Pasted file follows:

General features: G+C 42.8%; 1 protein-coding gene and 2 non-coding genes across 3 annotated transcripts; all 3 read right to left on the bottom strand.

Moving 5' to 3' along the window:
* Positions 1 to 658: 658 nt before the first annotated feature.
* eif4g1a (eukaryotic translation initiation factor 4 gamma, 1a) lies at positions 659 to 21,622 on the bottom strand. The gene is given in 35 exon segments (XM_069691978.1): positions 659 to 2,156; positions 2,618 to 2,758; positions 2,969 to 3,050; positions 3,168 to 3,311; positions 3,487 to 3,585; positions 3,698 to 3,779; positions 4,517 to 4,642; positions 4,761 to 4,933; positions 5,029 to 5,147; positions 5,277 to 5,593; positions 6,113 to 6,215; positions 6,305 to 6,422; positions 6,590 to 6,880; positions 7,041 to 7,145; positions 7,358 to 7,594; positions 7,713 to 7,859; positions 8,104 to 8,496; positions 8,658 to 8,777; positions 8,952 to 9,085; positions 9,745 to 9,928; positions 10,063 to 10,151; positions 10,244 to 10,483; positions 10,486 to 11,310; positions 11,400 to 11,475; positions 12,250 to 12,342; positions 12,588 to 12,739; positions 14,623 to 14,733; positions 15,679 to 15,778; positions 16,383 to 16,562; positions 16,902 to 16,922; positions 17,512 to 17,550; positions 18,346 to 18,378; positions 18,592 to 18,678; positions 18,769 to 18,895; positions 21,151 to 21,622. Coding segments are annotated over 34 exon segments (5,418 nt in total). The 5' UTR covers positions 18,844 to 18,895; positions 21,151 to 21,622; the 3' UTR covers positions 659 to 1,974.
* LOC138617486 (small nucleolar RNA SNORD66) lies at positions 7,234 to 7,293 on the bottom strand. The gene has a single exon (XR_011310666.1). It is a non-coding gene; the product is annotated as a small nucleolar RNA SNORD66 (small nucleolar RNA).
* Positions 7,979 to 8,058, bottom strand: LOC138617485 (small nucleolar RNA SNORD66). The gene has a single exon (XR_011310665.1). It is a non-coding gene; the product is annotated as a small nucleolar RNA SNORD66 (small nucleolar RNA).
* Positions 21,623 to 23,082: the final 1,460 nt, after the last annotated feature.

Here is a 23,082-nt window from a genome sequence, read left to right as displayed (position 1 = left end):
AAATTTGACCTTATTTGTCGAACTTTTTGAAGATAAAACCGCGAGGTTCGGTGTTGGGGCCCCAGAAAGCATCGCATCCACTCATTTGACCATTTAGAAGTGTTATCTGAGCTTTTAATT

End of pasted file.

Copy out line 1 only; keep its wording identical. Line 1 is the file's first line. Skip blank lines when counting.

General features: G+C 42.8%; 1 protein-coding gene and 2 non-coding genes across 3 annotated transcripts; all 3 read right to left on the bottom strand.